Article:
A quarter of public sector IT workers have never used the cloud
Worried about Hackers? No, I've got the DVD boxset
Almost a quarter of UK public sector IT workers are convinced they’ve never actually used the cloud, leaving a big fluffy question mark over Whitehall’s efforts to drag its technology estate into the 21st century.
Research, conducted for collaboration software specialist Huddle, also showed that workers in central and local government, and the NHS, need to collaborate with others to do their jobs - but they balk at circulating data via the “insecure” cloud and would rather trust the public post, USB drives and lycra clad, dreadlocked adrenaline junkies AKA, couriers.
However, UK citizens might draw some succour from an overwhelming feeling that personal data stored in the cloud should be held on UK soil.
The government has laid great store on shaking up its IT operations over the last five years, producing the G-Cloud framework, voicing its commitment to SMEs, and pledging to move away from traditional mega contracts with major suppliers. Cloud technologies have, inevitably, been trumpeted as central to this effort.
Awareness of the cloud among the 5,000-plus respondents was 73 per cent across the public sector as a whole, topping out at 84 per cent in central government, dropping to 72 per cent in local government, and sliding to 66 per cent in the NHS.
But just 35 per cent expressed “confidence” using the cloud, with 36 per cent quite certain they’d never used the cloud, while five per cent were not altogether sure. Just 47 per cent of government IT workers were “confident using the cloud”. That could suggest an arguably healthy scepticism to non-traditional tech. However, it has to be a concern that another 24 per cent of government ICT staff were sure they’d “never even used” the cloud.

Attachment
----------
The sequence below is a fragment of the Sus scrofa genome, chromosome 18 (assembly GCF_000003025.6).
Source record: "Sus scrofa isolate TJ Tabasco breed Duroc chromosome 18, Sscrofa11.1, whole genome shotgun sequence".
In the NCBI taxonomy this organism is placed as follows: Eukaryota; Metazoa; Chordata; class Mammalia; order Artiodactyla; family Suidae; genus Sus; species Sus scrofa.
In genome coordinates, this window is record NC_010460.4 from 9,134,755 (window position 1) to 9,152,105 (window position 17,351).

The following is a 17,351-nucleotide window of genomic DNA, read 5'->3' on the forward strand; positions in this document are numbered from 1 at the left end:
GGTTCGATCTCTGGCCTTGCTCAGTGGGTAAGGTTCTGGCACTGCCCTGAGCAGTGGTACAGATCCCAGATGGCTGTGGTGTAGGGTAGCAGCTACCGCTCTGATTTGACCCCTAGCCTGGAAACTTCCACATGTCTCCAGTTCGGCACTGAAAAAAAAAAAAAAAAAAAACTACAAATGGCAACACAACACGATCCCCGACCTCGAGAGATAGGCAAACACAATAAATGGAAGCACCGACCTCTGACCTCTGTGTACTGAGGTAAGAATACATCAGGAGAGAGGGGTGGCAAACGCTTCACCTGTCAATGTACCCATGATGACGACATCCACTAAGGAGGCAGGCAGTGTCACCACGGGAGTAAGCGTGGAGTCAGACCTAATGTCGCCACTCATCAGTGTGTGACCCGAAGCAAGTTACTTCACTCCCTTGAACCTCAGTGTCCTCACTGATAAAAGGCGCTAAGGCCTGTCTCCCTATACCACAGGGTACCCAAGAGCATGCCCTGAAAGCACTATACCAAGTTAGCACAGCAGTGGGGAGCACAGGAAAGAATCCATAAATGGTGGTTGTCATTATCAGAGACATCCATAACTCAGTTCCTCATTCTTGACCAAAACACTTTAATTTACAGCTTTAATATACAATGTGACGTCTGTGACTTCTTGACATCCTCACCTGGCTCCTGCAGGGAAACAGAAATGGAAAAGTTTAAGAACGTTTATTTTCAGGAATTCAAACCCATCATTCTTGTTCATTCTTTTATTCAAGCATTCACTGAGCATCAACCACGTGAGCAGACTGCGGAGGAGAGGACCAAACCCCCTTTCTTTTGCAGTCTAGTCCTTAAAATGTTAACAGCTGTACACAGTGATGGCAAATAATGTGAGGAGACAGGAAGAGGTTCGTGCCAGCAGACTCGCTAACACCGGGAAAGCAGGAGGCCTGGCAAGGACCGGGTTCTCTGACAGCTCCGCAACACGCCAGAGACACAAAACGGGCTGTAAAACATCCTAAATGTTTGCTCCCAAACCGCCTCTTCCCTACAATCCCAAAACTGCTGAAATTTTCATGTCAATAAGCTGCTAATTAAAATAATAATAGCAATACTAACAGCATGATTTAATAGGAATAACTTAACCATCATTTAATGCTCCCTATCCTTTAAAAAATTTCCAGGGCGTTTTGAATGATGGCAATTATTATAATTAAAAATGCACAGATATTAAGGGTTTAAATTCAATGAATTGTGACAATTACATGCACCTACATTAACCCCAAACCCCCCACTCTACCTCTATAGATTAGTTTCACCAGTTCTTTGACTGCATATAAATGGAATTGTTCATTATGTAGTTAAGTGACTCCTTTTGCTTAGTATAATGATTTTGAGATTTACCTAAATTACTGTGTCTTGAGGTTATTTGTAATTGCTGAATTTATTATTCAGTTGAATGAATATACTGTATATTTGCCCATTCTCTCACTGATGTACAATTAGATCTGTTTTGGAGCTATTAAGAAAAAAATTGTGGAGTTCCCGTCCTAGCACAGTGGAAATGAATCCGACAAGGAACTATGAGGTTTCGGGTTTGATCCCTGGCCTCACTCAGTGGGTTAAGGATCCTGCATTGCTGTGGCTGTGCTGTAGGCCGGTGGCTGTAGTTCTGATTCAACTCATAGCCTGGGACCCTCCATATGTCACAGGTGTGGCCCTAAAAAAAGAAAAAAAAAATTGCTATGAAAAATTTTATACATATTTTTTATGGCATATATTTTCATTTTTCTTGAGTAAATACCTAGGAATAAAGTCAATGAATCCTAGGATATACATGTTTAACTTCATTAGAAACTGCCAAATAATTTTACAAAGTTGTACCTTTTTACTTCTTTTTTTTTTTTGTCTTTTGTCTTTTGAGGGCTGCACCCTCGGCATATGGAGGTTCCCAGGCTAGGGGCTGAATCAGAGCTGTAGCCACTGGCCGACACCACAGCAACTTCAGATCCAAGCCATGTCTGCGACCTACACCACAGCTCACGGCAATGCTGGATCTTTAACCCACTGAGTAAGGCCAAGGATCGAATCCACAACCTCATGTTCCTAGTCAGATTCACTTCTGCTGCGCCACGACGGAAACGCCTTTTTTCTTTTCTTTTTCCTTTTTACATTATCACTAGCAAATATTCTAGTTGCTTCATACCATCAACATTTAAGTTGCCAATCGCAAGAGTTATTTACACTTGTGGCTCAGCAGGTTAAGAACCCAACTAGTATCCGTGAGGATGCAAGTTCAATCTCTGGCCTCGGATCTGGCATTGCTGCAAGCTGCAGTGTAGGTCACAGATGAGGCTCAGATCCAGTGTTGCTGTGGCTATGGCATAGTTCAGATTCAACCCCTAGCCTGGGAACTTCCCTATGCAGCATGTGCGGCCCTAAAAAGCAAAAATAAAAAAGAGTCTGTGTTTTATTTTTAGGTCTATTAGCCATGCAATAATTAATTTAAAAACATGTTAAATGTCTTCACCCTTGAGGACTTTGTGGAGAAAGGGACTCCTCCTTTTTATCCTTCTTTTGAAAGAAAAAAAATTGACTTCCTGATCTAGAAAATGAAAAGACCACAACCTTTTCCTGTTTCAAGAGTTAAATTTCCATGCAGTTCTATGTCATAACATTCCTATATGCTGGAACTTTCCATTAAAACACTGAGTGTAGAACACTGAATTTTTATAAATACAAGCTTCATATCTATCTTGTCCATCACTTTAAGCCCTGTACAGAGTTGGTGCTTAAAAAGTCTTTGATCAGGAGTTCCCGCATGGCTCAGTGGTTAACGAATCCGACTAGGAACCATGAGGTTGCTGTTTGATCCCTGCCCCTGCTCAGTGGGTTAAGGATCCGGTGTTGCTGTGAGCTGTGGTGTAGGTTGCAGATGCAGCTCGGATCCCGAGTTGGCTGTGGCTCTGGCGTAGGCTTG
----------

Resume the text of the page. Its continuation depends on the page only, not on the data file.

Confidence in using the cloud was highest in local government at 75 per cent, dropping to 37 per cent in central government and 33 per cent in the NHS.
It’s fair to assume the issue of “confidence” was informed to some extent by concerns over data security, which was cited by 92 per cent of respondents as a barrier to adoption, while 85 per cent said the time and effort to transition was an issue. Concerns over conflicts with existing technology were cited by 83 per cent, with 82 per cent citing a lack of expertise.
Head in the clouds?
At the same time, research showed workers remained largely oblivious to the government’s own security classification system (pdf), launched in April 2014, with 63 per cent overall either unaware of the scheme or not seeing it as relevant. This plummeted to 13 per cent in central government, but ballooned to 80 per cent in local government and 90 per cent in the NHS.
Unsurprisingly perhaps, local government and the NHS were much more wedded to sharing documents and data by post or courier, with a shocking 20 per cent of NHS respondents using usb drives to share documents - a case of your digital life literally in their hands.
Given the apparent ignorance of the cloud in general, and security hygiene, it might be reassuring that 64 per cent of public sector workers would prefer personal data to be stored in the UK - though it’s not clear if this meant in a massive bunker of USB sticks in the case of NHS workers.
This figure climbed to 71 per cent amongst IT department workers, a figure that might still seem alarmingly low to private sector IT workers.
As one might expect, Huddle called on public sector leaders to do more to build awareness and confidence in the cloud, and to push the government’s own security classification system. Perhaps they could drop a memo in the internal post. ®